Act III, Scene 3 A room in Sempronius' house.

Enter SEMPRONIUS, and a Servant of TIMON's


SEMPRONIUS Must he needs trouble me in 't,--hum!--'bove
all others?
He might have tried Lord Lucius or Lucullus;
And now Ventidius is wealthy too,
Whom he redeem'd from prison: all these
Owe their estates unto him.
Servant My lord,
They have all been touch'd and found base metal, for
They have au denied him.
SEMPRONIUS How! have they denied him?
Has Ventidius and Lucullus denied him?
And does he send to me? Three? hum!
It shows but little love or judgment in him:
Must I be his last refuge! His friends, like
Thrive, give him over: must I take the cure upon me?
Has much disgraced me in't; I'm angry at him,
That might have known my place: I see no sense for't,
But his occasion might have woo'd me first;
For, in my conscience, I was the first man
That e'er received gift from him:
And does he think so backwardly of me now,
That I'll requite its last? No:
So it may prove an argument of laughter
To the rest, and 'mongst lords I be thought a fool.
I'ld rather than the worth of thrice the sum,
Had sent to me first, but for my mind's sake;
I'd such a courage to do him good. But now return,
And with their faint reply this answer join;
Who bates mine honour shall not know my coin.
Servant Excellent! Your lordship's a goodly villain. The
devil knew not what he did when he made man
politic; he crossed himself by 't: and I cannot
think but, in the end, the villainies of man will
set him clear. How fairly this lord strives to
appear foul! takes virtuous copies to be wicked,
like those that under hot ardent zeal would set
whole realms on fire: Of such a nature is his
politic love.
This was my lord's best hope; now all are fled,
Save only the gods: now his friends are dead,
Doors, that were ne'er acquainted with their wards
Many a bounteous year must be employ'd
Now to guard sure their master.
And this is all a liberal course allows;
Who cannot keep his wealth must keep his house.


Act III, Scene 4 The same. A hall in Timon's house.

Enter two Servants of Varro, and the Servant of
LUCIUS, meeting TITUS, HORTENSIUS, and other
Servants of TIMON's creditors, waiting his coming out


First Servant

Well met; good morrow, Titus and Hortensius.
TITUS The like to you kind Varro.
What, do we meet together?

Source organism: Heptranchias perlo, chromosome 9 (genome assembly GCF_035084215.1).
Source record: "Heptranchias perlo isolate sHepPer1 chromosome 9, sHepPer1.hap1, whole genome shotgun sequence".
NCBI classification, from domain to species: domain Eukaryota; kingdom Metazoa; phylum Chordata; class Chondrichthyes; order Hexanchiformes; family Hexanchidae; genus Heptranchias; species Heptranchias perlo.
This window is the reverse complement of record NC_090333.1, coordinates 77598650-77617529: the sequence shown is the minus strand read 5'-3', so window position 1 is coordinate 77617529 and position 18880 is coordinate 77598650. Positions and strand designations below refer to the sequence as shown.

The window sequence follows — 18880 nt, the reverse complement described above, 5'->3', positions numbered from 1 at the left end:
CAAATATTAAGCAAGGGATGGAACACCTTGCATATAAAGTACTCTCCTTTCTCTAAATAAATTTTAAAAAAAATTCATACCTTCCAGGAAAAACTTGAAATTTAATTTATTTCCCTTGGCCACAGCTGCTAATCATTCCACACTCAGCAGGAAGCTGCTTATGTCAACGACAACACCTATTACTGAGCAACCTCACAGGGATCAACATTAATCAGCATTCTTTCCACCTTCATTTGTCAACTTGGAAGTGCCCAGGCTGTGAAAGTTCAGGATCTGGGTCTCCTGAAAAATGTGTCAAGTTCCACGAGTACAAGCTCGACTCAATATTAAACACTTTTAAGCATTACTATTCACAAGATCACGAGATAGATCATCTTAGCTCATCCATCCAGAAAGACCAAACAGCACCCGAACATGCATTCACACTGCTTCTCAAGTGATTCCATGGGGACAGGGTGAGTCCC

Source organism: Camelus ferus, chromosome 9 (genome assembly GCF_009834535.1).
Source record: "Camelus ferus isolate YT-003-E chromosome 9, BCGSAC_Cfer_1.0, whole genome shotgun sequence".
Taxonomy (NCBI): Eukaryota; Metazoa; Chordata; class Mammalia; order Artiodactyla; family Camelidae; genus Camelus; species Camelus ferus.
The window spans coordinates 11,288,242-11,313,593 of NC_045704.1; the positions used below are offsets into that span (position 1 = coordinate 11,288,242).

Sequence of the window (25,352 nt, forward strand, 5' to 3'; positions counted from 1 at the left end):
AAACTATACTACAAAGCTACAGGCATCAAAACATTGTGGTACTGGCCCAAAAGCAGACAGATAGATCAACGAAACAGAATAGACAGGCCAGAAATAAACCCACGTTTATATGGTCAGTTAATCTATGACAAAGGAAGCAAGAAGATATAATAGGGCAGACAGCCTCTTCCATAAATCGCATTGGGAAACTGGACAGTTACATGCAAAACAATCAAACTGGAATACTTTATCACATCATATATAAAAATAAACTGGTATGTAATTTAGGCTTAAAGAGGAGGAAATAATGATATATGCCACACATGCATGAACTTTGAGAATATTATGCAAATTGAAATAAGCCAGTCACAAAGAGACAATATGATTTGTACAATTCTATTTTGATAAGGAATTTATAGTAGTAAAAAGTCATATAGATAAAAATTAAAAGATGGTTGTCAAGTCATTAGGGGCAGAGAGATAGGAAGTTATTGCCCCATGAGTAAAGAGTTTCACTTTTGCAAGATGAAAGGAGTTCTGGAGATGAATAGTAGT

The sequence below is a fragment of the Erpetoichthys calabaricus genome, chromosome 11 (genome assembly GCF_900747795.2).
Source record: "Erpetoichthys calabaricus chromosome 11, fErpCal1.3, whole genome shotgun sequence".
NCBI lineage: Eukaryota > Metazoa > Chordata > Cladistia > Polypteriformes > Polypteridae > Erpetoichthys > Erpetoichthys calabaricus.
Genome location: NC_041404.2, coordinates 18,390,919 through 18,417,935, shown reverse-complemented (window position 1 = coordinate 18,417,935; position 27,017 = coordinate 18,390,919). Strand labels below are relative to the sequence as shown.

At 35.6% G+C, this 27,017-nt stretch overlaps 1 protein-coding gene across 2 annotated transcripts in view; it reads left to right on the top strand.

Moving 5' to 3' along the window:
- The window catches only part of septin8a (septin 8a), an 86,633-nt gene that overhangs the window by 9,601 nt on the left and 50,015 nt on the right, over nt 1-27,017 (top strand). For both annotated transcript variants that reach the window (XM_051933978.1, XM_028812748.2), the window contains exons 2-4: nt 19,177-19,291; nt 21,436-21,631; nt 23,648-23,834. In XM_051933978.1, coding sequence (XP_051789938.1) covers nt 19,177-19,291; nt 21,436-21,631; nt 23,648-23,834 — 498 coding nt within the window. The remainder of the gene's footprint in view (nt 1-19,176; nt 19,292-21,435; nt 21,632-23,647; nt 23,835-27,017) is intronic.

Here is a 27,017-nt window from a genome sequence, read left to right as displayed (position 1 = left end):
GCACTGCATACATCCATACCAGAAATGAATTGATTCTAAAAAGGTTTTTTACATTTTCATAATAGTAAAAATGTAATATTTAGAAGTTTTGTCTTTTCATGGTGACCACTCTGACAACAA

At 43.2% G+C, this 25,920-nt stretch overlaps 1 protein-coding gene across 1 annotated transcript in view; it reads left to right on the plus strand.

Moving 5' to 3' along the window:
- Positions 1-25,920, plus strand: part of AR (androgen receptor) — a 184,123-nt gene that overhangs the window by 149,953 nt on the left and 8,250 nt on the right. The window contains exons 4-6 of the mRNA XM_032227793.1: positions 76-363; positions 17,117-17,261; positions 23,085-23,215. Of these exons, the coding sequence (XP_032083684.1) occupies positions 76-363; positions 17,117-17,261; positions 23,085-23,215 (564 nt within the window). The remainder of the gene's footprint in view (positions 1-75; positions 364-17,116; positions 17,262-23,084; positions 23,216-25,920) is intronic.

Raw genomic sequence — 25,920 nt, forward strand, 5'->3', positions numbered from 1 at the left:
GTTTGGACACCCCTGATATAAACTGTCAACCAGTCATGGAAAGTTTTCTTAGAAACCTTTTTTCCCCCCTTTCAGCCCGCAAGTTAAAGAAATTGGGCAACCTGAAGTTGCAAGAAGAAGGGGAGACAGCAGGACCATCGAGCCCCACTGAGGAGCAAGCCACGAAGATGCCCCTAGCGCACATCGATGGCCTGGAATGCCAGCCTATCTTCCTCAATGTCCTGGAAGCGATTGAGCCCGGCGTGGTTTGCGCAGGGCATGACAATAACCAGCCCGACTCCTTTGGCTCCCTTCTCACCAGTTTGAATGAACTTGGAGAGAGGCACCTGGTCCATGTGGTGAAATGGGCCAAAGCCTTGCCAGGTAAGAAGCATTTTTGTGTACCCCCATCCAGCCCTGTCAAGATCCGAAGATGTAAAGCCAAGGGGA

Lucilius' Servant Ay, and I think
One business does command us all; for mine Is money.
TITUS So is theirs and ours.
  [Enter PHILOTUS]
Lucilius' Servant And Sir Philotus too!
PHILOTUS Good day at once.
Lucilius' Servant Welcome, good brother.
What do you think the hour?
PHILOTUS Labouring for nine.
Lucilius' Servant So much?
PHILOTUS Is not my lord seen yet?
Lucilius' Servant Not yet.
PHILOTUS I wonder on't; he was wont to shine at seven.
Lucilius' Servant Ay, but the days are wax'd shorter with him:
You must consider that a prodigal course
Is like the sun's; but not, like his, recoverable.
I fear 'tis deepest winter in Lord Timon's purse;
That is one may reach deep enough, and yet
Find little.
PHILOTUS I am of your fear for that.
TITUS I'll show you how to observe a strange event.
Your lord sends now for money.
HORTENSIUS Most true, he does.
TITUS And he wears jewels now of Timon's gift,
For which I wait for money.
HORTENSIUS It is against my heart.
Lucilius' Servant Mark, how strange it shows,
Timon in this should pay more than he owes:
And e'en as if your lord should wear rich jewels,
And send for money for 'em.
HORTENSIUS I'm weary of this charge, the gods can witness:
I know my lord hath spent of Timon's wealth,
And now ingratitude makes it worse than stealth.
First Servant

Yes, mine's three thousand crowns: what's yours?
Lucilius' Servant Five thousand mine.
First Servant

'Tis much deep: and it should seem by the sun,
Your master's confidence was above mine;
Else, surely, his had equall'd.
TITUS One of Lord Timon's men.
Lucilius' Servant Flaminius! Sir, a word: pray, is my lord ready to
come forth?
FLAMINIUS No, indeed, he is not.
TITUS We attend his lordship; pray, signify so much.
FLAMINIUS I need not tell him that; he knows you are too diligent.